Should the Juice be loose?
O.J. Simpson, the former football star and Nevada prison inmate this week will ask state parole board members this week to release him after serving more than eight years for an ill-fated bid to get back his sports memorabilia.
Simpson, 70, has had a clean record behind bars as he approaches his nine-year minimum of his 33-year sentence for armed robbery and assault with a weapon.
No one at his hearing Thursday is expected to oppose releasing him in October, not even the victim of the Las Vegas heist.
Prison life was a stunning fall for a charismatic celebrity whose storybook career as an electrifying running back dubbed “The Juice” won him the Heisman Trophy as the best college player in 1968 and a place in the Pro Football Hall of Fame in 1985.
Then came the infamous slow-speed chase in the white Bronco on June 17, 1994, five days after his ex-wife Nicole Brown Simpson and and her friend Ron Goldman were discovered stabbed to death outside Brown’s condominium in the Los Angeles neighborhood of Brentwood.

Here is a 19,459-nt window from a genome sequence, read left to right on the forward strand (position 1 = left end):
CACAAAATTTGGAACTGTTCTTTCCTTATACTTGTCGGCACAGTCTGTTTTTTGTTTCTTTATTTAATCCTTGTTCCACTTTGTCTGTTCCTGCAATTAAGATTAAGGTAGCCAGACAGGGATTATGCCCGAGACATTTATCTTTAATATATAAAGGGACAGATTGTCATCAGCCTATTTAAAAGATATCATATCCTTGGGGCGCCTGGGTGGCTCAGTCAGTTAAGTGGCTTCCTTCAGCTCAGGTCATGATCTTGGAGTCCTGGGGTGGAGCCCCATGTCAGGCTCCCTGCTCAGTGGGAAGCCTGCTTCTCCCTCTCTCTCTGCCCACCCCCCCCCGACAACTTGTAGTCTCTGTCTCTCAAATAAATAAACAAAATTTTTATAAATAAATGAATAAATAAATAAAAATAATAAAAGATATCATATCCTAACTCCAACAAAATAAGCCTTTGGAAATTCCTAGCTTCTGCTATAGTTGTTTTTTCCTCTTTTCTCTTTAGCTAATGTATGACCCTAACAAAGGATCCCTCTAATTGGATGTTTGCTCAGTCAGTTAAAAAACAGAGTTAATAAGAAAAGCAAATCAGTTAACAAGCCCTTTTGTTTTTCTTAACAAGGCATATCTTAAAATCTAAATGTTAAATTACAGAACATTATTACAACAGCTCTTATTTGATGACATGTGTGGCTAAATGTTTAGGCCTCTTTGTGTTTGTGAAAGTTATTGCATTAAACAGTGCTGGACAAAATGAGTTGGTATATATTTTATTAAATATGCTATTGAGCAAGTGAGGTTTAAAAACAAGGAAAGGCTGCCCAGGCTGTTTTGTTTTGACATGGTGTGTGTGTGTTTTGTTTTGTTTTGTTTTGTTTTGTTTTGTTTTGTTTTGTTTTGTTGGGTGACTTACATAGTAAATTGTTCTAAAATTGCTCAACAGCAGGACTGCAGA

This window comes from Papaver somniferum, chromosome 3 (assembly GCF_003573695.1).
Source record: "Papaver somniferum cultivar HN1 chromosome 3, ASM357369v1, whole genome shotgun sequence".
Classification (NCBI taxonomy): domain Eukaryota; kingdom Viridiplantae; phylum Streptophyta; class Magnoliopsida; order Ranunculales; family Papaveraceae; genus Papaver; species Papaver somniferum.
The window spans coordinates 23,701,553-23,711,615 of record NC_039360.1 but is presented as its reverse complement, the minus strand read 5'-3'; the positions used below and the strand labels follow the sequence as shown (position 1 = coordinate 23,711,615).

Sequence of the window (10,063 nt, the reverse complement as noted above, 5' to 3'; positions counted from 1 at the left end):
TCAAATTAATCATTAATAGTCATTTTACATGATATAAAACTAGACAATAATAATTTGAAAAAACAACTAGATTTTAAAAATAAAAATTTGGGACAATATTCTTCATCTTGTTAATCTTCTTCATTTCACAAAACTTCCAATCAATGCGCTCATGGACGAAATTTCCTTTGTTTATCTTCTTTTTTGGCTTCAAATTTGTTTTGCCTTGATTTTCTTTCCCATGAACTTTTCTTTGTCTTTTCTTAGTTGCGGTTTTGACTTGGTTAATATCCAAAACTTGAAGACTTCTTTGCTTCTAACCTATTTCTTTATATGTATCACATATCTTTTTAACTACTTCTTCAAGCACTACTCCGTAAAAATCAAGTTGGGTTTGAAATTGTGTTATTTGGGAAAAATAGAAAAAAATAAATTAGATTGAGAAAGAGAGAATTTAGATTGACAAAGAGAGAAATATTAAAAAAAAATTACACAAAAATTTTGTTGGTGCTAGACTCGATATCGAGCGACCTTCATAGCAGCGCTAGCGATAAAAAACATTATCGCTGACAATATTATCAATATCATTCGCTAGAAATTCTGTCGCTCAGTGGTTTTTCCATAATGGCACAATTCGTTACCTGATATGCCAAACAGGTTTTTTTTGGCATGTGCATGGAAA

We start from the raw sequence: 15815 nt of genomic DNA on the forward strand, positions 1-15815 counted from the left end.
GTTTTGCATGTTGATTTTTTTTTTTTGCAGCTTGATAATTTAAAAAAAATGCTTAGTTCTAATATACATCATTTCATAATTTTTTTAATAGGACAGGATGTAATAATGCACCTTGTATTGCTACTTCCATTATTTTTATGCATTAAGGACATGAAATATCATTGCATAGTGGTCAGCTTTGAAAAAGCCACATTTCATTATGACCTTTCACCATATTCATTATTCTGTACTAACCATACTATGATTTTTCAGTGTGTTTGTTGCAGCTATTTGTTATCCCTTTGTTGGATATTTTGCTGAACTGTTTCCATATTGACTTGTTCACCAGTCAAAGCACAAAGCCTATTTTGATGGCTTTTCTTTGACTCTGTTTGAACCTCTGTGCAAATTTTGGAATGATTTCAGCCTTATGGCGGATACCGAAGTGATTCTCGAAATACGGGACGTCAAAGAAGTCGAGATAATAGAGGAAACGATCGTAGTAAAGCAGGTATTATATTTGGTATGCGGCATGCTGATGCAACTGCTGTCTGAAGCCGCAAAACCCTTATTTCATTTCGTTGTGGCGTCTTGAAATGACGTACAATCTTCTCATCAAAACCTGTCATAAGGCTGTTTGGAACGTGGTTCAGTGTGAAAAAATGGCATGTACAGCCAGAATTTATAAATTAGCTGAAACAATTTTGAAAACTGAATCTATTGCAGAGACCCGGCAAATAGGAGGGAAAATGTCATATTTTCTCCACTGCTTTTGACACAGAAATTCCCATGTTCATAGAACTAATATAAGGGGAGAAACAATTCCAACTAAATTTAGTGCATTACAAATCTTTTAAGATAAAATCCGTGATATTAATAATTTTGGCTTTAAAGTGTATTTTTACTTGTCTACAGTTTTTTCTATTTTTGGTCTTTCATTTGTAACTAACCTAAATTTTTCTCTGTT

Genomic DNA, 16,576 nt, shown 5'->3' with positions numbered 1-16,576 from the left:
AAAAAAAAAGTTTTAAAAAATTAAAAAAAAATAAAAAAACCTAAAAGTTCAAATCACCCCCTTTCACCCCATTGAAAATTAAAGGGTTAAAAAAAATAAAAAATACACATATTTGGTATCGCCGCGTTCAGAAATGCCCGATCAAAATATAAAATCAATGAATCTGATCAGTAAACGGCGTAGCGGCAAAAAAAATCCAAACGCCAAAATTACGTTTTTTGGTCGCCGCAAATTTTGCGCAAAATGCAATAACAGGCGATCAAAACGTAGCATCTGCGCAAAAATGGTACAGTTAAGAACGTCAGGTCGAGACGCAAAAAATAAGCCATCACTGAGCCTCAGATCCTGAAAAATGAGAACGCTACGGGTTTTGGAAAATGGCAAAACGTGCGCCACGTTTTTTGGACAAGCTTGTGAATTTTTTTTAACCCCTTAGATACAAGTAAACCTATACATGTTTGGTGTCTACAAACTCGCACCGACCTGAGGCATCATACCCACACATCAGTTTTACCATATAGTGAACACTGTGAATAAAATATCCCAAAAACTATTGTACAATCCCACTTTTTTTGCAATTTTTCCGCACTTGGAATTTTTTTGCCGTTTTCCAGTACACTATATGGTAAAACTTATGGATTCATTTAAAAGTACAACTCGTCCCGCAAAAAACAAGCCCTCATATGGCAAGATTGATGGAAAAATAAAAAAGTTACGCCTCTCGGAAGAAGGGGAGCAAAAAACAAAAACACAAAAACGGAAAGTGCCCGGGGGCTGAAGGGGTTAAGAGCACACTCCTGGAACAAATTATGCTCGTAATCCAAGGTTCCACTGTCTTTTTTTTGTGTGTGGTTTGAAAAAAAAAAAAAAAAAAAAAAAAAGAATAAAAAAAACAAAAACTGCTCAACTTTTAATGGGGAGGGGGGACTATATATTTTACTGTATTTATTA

The resulting murder trial was dubbed the “Trial of the Century.” Simpson was acquitted criminally of the murders, but was later found liable for the wrongful death and battery of Goldman and the battery of Brown and ordered to pay $33.5 million to their estates.
If he is released, a large chunk of his income will have to go toward paying off the civil suit’s ruling. He will, however, be able to collect his pension plan from the NFL, valued at just under $3 million, without fear of the money going toward the settlement.
“Assuming he didn’t do anything bad on the inside, I think nine years is a pretty good stay for his charges,” says retired Clark County District Attorney David Roger.
Should Simpson be paroled after serving nine years in prison?
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